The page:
(Adds comments from central bank director)
SAO PAULO/FORTALEZA, Feb 19 (Reuters) - Central bank chief Alexandre Tombini said Brazil’s inflationary pressures did not permit interest rate cuts, adding the decision to hold interest rates stable last month responded to greater global economic uncertainty.
“This inflation outlook does not allow for consideration of looser monetary policy,” Tombini said in a late Thursday television interview on Globo News.
Brazil’s central bank decided to leave its benchmark interest rate at 14.25 percent last month, despite inflation above 10 percent and market expectations that the bank would raise rates.
Central bank director Altamir Lopes also said on Friday that the bank was not considering rate cuts, dismissing market speculation that policymakers could lower borrowing costs to give a breather to an economy mired in recession.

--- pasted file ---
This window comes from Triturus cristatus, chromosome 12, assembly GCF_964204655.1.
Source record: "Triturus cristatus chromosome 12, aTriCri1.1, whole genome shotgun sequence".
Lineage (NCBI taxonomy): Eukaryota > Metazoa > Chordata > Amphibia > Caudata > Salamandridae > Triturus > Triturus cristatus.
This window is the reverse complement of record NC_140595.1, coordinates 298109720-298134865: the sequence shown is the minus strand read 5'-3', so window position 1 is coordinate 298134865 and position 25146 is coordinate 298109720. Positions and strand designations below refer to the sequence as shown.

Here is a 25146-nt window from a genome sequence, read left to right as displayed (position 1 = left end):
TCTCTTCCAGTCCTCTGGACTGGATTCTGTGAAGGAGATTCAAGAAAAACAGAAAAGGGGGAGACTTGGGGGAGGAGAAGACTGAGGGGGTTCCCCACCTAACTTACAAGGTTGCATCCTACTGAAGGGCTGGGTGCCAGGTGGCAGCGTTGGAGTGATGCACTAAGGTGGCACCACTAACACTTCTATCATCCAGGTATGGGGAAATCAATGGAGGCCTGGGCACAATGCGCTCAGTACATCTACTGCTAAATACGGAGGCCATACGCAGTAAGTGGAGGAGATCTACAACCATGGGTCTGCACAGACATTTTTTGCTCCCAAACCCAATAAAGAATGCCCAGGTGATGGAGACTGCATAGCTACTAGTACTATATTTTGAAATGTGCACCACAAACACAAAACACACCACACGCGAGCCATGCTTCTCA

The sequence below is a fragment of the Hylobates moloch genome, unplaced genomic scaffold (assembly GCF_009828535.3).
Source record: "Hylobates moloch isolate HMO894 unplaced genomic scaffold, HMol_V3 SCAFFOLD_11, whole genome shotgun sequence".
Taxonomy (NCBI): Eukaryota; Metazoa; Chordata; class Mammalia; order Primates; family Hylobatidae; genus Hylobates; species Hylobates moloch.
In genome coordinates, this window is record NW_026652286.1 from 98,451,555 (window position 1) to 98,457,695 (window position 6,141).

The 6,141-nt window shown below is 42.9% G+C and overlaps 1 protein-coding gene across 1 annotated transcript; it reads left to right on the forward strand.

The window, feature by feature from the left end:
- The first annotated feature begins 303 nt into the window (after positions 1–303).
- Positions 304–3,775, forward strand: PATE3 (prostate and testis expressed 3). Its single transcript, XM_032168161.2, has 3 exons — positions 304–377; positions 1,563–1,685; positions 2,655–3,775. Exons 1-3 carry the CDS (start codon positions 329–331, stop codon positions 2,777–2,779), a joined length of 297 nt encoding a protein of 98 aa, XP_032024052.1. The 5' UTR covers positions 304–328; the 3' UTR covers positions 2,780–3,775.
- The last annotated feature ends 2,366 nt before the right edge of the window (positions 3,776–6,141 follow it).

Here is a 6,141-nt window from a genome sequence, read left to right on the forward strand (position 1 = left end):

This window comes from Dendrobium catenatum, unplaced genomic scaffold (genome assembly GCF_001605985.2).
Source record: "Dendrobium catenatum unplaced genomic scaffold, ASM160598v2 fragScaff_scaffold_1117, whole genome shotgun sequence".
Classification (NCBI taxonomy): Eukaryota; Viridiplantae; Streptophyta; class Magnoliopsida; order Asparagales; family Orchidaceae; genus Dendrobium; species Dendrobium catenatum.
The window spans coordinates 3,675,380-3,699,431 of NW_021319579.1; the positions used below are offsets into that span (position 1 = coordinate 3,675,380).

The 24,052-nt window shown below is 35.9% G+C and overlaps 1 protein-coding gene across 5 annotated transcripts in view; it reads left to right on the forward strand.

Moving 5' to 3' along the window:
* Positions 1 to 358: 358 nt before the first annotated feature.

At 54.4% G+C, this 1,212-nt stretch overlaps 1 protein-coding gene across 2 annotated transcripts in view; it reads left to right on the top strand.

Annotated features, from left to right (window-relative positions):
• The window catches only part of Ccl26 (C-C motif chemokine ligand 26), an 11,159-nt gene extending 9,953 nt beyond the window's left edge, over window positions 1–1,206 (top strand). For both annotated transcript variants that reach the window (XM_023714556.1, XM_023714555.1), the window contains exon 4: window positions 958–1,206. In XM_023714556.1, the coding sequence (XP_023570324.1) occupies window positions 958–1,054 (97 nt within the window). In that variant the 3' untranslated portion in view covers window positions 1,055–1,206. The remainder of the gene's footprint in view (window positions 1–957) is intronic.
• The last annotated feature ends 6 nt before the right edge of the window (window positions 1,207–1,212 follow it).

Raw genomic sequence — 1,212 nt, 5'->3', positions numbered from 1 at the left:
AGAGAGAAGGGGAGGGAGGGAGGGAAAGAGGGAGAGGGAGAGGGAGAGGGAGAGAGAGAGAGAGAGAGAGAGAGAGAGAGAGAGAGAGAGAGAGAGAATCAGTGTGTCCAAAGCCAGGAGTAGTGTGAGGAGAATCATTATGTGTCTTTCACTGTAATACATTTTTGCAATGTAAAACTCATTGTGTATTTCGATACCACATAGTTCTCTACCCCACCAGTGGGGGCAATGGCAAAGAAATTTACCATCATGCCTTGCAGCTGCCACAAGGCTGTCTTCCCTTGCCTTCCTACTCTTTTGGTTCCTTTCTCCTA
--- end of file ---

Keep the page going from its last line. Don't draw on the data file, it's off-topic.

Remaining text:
Lopes, one of the bank’s eight voting board members, said he believes that a sharp drop in government-controlled prices and global economic uncertainties will help lower inflation back to the target range of between 2.5 and 6.5 percent.
Tombini said in the interview that there had been no political interference from President Dilma Rousseff, adding that Brazil was not the only country to respond to the growing economic volatility this year. Central banks in Japan and Europe have also taken a more cautious approach to monetary policy.
Tombini and the government have played down concerns about interference in rate-setting policy, as Rousseff’s leftist base blames tighter credit for pushing Brazil deeper into what may be its worst economic contraction in almost a century.
There was “zero political influence” in the January rate decision, Tombini said. (Additional reporting by Marcela Ayres in Fortaleza and Reese Ewing in Sao Paulo; Additional reporting by Patricia Duarte; Editing by Alison Williams and W Simon)